You know, couples are often a difficult thing to write, in pretty much any medium. You don't want things to be too boring, but you also don't want everything to get so complicated and dramatic that the reader can't see how the characters fit together. How do you find the balance?

I think you're right. And I think what applies to couples in comic books applies equally to couples in real life. You want things to remain interesting. You need a constant sense of "newness." In the case of John and Epiphany, I really think we get the best of both worlds. They really are a great team. A kind of magical double act. But of course, being married isn't going to stop a man like Constantine [from] going off on his own if he wants or needs to. Piffy is no pushover, though. She can stand up to John. And she has her own agendas.

Marriage itself is a tough sell in comics. Some people feel strongly that marriage can hinder a character -- take the recent Spider-Man marriage thing for example. What are your thoughts on marriage in comics?

I think marriage can hinder a character if marriage means a kind of dull satisfied soup. We're so programmed to think of marriage as some kind of end in itself -- its where most movies and love stories tend to end -- that we're blinded to the dramatic possibilities. I don't want to defend the institution of marriage in fiction, here. All I'm saying is that as far as Constantine and Epiphany are concerned -- this urban mage and this strange complex daughter of a London gangster -- marriage can be a very combustible, dramatic and intriguing journey.

We've already hit a few notes on the broader aspects of the issue, but, of course, I want to ask about the events of the issue itself. What can you say about what you have planned for readers in this double-sized special?

The Constantine's honeymoon will certainly not be a tranquil one

I don't want to go into too many details, but the wedding does not go smoothly. In fact, the wedding goes insanely bloody roughly. I have family history of this. I wasn't there, but one member of my family became infamous for one "getting off" with a bride at one wedding. The bridegroom found them flagrante delicto. Cue terrible recriminations and hasty hospital visits. Drawing on some of my family lore, I have created a most unspeakable wedding. But not without sweetness and romance, for not all of the unexpected guests are unpleasant. There is tragedy too -- a horrible, vile crime that threatens to destroy the life of a long-standing "Hellblazer" character, someone whom Constantine has always tried to look out for.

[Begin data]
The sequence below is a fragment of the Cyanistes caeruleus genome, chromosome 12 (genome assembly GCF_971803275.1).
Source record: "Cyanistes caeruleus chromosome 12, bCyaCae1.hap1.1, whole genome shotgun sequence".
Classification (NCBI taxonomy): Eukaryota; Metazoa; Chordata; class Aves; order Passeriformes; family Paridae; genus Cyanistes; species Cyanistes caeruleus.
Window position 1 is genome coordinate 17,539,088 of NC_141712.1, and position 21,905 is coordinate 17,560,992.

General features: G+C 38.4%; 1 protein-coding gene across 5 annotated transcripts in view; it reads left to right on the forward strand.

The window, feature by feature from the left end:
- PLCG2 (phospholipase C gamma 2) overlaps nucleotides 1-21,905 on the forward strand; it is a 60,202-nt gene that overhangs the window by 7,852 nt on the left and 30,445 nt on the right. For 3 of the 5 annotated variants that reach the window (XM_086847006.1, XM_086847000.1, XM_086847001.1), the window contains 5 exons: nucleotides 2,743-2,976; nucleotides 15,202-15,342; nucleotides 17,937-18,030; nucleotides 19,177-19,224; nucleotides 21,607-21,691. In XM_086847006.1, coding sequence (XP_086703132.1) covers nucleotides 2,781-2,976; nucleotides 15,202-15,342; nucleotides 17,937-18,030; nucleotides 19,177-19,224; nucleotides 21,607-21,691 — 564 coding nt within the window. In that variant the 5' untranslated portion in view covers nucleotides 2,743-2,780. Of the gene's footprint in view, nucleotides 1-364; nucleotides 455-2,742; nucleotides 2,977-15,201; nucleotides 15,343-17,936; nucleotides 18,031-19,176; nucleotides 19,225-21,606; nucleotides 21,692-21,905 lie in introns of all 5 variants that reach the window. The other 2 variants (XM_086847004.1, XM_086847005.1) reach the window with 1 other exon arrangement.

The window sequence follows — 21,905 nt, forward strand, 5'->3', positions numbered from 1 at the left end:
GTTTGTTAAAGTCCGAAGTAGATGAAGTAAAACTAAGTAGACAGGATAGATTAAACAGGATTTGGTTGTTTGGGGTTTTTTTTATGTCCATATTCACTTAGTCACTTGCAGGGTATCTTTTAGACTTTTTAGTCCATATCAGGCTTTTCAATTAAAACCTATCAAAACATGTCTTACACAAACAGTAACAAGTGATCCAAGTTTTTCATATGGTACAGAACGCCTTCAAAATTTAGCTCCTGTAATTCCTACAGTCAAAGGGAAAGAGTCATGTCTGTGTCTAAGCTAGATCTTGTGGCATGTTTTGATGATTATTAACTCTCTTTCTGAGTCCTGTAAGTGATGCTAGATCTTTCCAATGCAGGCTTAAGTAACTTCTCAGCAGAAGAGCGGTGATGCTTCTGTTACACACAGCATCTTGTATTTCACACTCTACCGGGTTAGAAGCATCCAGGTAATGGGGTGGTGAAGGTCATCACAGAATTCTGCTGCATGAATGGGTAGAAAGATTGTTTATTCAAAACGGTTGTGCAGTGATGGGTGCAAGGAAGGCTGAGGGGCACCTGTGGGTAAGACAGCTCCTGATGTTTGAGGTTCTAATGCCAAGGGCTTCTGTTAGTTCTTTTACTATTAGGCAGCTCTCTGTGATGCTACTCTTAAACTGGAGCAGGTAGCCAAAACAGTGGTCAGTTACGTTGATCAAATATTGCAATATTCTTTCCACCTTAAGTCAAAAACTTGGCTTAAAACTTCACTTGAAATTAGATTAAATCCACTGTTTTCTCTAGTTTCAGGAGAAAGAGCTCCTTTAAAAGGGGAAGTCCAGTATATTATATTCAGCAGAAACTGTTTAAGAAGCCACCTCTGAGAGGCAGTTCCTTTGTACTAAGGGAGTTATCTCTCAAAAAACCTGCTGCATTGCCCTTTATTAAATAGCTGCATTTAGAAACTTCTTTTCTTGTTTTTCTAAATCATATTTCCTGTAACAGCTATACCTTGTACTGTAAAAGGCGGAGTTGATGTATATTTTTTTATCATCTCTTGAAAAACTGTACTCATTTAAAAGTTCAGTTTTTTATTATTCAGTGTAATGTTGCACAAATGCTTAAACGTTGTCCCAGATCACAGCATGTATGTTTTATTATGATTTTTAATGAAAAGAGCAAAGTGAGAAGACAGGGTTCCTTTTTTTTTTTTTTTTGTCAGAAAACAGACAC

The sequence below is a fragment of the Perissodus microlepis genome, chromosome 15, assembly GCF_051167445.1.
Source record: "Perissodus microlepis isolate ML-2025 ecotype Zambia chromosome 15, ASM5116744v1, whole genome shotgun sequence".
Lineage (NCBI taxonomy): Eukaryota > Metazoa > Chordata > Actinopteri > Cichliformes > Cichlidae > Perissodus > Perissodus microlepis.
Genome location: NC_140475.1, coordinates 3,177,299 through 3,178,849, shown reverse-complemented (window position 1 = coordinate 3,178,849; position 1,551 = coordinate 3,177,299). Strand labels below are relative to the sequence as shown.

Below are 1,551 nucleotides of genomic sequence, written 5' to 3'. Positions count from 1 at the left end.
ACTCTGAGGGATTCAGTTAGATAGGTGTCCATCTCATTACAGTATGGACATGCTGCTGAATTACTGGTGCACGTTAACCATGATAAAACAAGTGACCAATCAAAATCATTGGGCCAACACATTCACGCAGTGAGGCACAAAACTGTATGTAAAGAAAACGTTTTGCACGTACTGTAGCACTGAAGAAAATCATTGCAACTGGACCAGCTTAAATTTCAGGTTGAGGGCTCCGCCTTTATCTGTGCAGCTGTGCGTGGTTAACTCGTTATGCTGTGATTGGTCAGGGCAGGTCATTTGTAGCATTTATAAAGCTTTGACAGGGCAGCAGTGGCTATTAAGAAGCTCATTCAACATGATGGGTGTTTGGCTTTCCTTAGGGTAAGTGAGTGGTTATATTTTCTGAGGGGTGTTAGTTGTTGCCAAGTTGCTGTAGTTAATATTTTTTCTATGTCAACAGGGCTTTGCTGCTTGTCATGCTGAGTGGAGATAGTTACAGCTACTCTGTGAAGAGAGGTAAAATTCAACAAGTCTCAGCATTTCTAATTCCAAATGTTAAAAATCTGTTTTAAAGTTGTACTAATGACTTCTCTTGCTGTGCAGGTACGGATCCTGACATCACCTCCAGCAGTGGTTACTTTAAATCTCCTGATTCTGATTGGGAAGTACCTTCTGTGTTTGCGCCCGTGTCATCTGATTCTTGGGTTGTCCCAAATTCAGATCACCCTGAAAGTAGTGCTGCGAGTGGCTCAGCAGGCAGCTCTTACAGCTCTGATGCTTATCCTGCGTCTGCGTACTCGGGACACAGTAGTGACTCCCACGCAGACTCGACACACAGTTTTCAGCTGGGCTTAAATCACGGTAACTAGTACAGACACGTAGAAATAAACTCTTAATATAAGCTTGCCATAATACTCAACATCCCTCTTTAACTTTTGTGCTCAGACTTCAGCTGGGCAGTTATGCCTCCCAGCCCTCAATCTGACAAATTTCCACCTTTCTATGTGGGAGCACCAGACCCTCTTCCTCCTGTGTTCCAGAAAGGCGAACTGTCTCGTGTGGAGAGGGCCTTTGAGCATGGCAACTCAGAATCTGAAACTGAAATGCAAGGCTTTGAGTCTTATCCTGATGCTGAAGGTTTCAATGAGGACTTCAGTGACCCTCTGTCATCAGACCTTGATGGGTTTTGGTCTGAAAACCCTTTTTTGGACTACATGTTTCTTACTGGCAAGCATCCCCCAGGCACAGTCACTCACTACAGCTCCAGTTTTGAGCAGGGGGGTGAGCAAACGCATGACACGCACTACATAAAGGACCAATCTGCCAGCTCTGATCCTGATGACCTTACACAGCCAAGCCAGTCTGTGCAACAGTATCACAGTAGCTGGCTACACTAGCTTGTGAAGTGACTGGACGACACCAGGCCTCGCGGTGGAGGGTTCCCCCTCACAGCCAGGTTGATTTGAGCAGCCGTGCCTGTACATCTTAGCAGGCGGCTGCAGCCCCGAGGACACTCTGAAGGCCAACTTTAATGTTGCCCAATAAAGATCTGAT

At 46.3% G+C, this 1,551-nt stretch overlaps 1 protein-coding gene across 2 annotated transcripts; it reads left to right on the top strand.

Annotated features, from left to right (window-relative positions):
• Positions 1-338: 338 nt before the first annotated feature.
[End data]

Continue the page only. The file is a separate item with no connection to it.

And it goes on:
Going off of that, people close to John have a habit of, to put it simply, dying, usually in awful ways. Obviously, both John and Epiphany must be aware of this. What makes them think things will turn out differently this time around?

John is most certainly aware of it, and he makes Epiphany aware of it. He has ideas of how to protect her against some of the evil things that happen to his acquaintances. Ultimately though, these two want to be together -- and are willing to risk the consequences.

I'm assuming you can't say too much because it would give away what happens in issue #275, but what plans do you have following the wedding issue? What other adventures for John can you give us some hints about?

Well, you're right, I can't say too much. But directly after the wedding, they kind of go flat hunting and get all meshed up with the financial crisis hitting the country, and somehow an ancient druid gets mixed up in all of that. All the while, though, the person who was so hurt during the wedding is plotting revenge. Meanwhile, John decides to get a new thumb. He does this in a very unusual and pretty horrific way. And as you might expect things do not go smoothly.

You know, you've been working on this title for about two years now. Is this one you pretty much want to keep on as long as possible?

God, is it really that long? Time flies when you're having fun, huh? I am still very much into this book and the characters, and John's connection with Epiphany -- and his upcoming connection with his new thumb -- seem to have given the whole thing a fresh breath of life. So at least for a little while, all things being equal, I plan to do a few more of these twisted stories.

As a last question, suppose your time has come on the title. What's the craziest way you can think of to leave "Hellblazer?"

I suppose I've already done what some might consider the craziest thing: I've married off John Constantine.

Save the date for January 19 when "Hellblazer" issue #275 hits comic shops everywhere

TAGS:  vertigo, peter milligan, hellblazer, john constantine